The Marketplace

All of the pole attachment issues discussed above exist within evolving technical, commercial and regulatory environments. The definitions of communications and cable television, upon which the most foundational pole attachment legislation and regulation rely, are subject to revision. Telecommunications and cable television companies offer substantially similar broadband connectivity, providing competing voice and internet access services. The potential for power companies or third-parties to enter this market with broadband over power line (BPL) offerings may further confuse the applicability of existing legislation and regulation. Concurrent with this reality, wireless city initiatives are under way in municipalities large and small. These systems depend on the installation of hundreds, thousands or tens of thousands of antennae. Utility poles are favored locations for such “wireless attachments,” creating new administrative and technical challenges, prompting concern over safety issues, and venturing into uncharted territory with regard to the applicability of regulated or market-based attachment fees. In several areas, pole owner’s have suffered negative press associated with their difficulty in handling high volumes of wireless attachment applications or because of drawn-out negotiations that have delayed wireless city deployment.

The common and competing interests of pole owners and attachers are represented by a number of state-wide, regional and national associations. These organizations facilitate communication between their pole owner and/or attacher members and advocate on behalf of their members when seeking legislative or regulatory rulings or reform.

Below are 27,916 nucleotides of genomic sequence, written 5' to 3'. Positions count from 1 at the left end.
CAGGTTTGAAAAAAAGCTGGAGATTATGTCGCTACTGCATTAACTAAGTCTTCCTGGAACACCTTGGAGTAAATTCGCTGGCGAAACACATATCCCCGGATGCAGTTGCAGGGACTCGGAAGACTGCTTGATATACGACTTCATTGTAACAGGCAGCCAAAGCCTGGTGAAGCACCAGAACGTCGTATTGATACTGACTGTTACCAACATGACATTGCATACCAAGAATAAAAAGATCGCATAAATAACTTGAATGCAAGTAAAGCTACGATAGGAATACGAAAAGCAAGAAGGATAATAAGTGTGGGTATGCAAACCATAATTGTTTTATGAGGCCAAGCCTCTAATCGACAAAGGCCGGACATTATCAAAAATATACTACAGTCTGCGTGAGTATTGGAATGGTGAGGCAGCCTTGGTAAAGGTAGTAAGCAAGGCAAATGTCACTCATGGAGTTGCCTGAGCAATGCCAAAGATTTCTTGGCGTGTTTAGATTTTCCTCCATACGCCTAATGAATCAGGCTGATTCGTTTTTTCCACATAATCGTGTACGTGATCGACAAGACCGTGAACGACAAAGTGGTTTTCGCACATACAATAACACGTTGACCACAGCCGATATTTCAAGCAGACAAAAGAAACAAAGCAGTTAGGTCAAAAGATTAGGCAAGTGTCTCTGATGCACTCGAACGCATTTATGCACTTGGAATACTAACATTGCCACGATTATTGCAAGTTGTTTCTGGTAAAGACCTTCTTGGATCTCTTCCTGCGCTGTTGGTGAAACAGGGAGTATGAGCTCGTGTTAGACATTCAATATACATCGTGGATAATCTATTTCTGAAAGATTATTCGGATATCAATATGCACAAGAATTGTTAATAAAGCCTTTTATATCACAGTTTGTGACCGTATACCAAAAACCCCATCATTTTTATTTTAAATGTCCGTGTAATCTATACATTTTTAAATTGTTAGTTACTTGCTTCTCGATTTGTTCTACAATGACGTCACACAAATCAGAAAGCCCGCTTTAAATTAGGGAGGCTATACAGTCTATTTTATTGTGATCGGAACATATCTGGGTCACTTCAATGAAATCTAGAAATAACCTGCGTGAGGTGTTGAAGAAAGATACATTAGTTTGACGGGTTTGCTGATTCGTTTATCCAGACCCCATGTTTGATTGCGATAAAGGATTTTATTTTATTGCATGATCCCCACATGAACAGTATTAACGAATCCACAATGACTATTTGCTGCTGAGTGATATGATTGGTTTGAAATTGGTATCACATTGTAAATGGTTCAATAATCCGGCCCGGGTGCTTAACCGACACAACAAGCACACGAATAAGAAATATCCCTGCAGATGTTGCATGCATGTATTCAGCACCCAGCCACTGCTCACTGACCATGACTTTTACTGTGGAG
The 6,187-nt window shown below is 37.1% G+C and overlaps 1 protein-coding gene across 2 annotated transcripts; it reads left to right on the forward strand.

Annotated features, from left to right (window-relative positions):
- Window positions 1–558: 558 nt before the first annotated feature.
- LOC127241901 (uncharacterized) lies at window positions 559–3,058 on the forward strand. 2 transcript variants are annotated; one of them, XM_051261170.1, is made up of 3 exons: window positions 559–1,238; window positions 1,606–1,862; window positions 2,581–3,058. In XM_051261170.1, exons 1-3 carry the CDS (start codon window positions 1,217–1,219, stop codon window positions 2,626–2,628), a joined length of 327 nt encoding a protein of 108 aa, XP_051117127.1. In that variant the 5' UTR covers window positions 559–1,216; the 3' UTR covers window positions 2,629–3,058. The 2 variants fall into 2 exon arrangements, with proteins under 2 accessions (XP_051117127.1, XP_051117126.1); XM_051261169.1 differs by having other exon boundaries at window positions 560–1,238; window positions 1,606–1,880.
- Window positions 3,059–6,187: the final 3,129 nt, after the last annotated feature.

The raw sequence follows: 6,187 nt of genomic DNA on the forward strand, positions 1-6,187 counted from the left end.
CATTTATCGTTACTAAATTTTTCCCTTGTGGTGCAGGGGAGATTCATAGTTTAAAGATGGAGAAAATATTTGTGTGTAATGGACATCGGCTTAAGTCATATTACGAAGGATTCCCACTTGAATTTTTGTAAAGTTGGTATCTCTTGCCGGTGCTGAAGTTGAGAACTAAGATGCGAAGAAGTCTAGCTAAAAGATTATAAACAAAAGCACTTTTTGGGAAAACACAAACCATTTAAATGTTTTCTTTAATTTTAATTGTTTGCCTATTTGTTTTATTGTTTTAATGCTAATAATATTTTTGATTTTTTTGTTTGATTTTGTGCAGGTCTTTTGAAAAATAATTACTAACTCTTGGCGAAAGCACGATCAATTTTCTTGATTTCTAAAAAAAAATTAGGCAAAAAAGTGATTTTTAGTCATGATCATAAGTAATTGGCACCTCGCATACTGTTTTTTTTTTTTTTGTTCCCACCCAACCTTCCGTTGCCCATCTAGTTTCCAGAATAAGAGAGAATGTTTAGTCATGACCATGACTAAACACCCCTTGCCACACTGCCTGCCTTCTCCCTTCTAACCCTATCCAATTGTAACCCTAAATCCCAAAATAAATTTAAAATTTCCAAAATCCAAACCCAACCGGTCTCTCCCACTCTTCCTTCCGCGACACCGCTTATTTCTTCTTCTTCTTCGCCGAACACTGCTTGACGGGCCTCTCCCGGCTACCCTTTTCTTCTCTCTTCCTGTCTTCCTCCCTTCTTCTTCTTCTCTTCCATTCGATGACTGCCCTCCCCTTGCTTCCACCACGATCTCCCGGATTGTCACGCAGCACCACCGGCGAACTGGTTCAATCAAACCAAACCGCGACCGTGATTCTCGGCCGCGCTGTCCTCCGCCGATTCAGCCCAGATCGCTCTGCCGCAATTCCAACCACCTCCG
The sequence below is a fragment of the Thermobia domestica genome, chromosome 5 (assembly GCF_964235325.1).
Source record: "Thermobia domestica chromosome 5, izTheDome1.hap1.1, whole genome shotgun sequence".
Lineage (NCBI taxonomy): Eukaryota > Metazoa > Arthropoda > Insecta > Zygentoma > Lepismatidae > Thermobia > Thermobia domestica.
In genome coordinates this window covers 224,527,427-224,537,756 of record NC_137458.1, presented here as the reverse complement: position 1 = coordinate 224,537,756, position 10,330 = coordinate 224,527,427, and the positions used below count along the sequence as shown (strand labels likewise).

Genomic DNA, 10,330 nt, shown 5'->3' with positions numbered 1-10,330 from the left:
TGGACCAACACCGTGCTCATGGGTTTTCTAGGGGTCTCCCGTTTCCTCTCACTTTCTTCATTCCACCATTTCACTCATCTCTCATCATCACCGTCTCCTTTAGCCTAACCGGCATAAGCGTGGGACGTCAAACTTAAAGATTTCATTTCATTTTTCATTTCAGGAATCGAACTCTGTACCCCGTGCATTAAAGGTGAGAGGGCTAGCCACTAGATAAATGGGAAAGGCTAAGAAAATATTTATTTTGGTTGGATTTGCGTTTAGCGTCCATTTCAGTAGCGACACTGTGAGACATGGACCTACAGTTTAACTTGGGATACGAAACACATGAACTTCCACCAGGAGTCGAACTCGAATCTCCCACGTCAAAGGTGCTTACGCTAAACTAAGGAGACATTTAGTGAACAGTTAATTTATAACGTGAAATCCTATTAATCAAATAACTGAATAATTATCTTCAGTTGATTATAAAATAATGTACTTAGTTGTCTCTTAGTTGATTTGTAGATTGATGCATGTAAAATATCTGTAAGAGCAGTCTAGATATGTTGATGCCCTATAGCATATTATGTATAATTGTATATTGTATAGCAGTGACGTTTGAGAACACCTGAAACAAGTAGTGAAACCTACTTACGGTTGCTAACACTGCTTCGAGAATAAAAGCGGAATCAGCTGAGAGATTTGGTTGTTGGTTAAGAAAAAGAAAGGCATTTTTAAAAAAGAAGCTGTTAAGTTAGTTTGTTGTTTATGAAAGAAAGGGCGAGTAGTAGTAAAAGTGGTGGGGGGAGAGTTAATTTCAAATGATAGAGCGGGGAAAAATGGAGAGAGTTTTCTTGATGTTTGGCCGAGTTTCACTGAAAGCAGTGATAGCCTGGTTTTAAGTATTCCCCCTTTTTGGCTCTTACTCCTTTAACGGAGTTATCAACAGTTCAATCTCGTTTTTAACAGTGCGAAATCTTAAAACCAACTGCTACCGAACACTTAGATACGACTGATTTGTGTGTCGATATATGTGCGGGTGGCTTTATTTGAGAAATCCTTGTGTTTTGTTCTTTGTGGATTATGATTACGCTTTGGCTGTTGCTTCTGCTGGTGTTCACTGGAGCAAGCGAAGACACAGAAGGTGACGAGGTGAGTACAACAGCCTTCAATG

The commercial marketplace also offers a range of products aimed at assisting in the effective management and administration of pole attachment programs. Software solutions available today include mobile and office-based geographic information system extensions and similar applications designed to facilitate the capture, storage, and retrieval of attachment information, as well as web-based applications designed to facilitate effective communication between pole owners and attachers. Even a few years ago, most software applications aimed at this market fell short of meeting utility pole attachment management needs. Today however, products that provide improved project lifecycle management facilitate utilities’ ability to stay on top of attachment management requirements and demonstrate such to partners and regulatory bodies.

Effective Communication is Imperative

From a conservation of resources perspective, joint use of utility poles is a noble undertaking. The federal government, state regulators, and courts have mandated reasonable and nondiscriminatory access to poles for the purposes of providing a fair and open market that promotes technology advancement and competition. This is also a laudable goal. For pole owners and attachers alike, pole attachment administration offers many challenges. Like most human endeavors, effective communication offers the greatest opportunity to ensure successful joint use pole attachment programs. Effective programs require efficient and appropriately recorded communication between pole owners and attachers complemented by appropriate communication within pole owner and attacher organizations and between these companies and the third-party contractors who are often significantly involved in pole attachment activities. As utility joint use programs evolve, many of the details that define joint use administration today may change, but the need for effective communication will persist.

Gary Miller is vice president, solutions development for Wind Lake Solutions, serving in the role of consultant, business analyst, and solution architect while supporting utility and telecommunication companies in the areas of joint use and geographic information systems.